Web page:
Location: Southern Europe, on the Balkan Peninsula
Population: 7.1 million
Geography: A mix of plains and mountains with a coastline on the Black Sea
Signature flavours: Beef, lamb, sirene cheese, paprika, bell pepper, phyllo
Before I even started searching for Bulgarian recipes, Eric was hinting at what he would make if he’d been assigned Bulgaria. Apparently a dish he tried at a Bulgarian restaurant in Poland once really left an impression on him, but he wouldn’t tell me what the dish was. Once I began building my menu, the recipe that popped up again and again whenever Bulgarian cuisine was being discussed was shopska salad. This, it turned out, was what Eric had been hoping to enjoy, so his face lit up when he saw a big bowl of the stuff in the centre of the table at dinnertime. Once I had settled on shopska, I chose a more substantial dish to accompany, and then narrowed down the dessert options (there were so many mouthwatering choices to pick from).
Shopska Salad: The staple salad of Bulgaria, shopska contains tomato, cucumber, bell pepper, onion, and a feta-like cheese.
Prep and cooking time: 10 min
Moussaka: A casserole of ground beef (I used soy beef), onion, paprika, potato, and tomato, topped with an egg and milk sauce.
Prep and cooking time: 60 min
Apple and Walnut Banitsa: This flaky dessert is made with phyllo pastry filled with shredded apple, crushed walnuts, and cinnamon. There are a plethora of different banitsa fillings, the most traditional of which is an egg and cheese variety.
Prep and cooking time: 45 min
The Shopping List
I got everything I needed at our local supermarket for this assignment — no ingredient hunting this time. Shopska salad should be made with the feta-like Bulgarian sirene cheese. It is pretty widely available in Toronto, but at nearly $20 a container, I just couldn’t justify the expenditure. I went with Greek feta instead (I’m really sorry, Bulgaria — I know your cheese is a thing of its own and I promise to make shopska with it one day).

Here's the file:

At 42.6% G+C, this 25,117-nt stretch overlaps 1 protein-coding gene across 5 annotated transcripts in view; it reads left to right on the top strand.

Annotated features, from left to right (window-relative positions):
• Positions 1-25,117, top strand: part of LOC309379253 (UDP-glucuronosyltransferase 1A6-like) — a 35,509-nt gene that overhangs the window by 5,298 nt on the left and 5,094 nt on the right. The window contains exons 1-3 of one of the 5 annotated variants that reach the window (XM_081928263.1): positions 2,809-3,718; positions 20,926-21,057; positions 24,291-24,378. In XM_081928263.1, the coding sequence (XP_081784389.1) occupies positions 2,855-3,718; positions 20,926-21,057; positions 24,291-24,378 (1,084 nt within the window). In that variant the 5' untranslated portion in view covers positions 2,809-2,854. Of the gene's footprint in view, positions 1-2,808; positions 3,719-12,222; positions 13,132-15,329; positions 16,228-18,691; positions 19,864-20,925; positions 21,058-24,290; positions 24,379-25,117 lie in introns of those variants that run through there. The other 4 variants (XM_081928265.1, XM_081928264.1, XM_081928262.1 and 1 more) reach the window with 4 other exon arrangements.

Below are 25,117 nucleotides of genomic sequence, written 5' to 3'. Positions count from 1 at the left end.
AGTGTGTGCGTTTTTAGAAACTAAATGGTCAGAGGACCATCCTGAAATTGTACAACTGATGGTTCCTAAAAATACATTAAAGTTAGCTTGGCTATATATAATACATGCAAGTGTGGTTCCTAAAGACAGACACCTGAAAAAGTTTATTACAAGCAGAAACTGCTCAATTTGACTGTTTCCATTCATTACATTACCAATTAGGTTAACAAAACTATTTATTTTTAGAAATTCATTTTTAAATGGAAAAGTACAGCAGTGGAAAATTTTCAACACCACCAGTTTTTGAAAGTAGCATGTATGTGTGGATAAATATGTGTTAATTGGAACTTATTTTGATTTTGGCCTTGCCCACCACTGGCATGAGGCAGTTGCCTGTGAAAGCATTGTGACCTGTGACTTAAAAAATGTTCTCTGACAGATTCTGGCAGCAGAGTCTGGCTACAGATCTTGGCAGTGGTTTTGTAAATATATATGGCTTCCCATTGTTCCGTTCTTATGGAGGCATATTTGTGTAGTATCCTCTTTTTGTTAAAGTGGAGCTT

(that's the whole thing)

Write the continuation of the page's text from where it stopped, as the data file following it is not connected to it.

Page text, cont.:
This may have been one of my easiest assignments in terms of cooking. The salad came together in five minutes. The moussaka was also pretty easy to throw together and since it baked for 40 minutes, I could work on other things during that time. The banitsa was the most difficult dish, mainly because phyllo is just such fiddly stuff. With some very gentle handling, I managed to put the dessert together for baking by the time the moussaka was finishing up.
The shopska salad was tangy and refreshing. I love feta, and this salad is loaded with it. Between the cheese, the sweet bell pepper, the bite of the raw onion, and the cool cucumber, it was a crowd-pleaser (well, a crowd of two).
The moussaka turned out a little drier than I expected, owing, I believe, to my use of soy beef instead of lamb or beef. Still, it was really good, and Eric and I both had two servings. Bulgarian moussaka trades potato for eggplant, making this dish a carb-lover’s delight. The meat is well spiced with paprika, which came through with each bite.
The banitsa was perhaps the star of the evening. That phyllo crisped up perfectly to a golden brown tube full of soft, cinnamon-y apple and chunks of crunchy walnuts. With so many other varieties of banitsa out there, I plan on making more with the leftover phyllo in our freezer.
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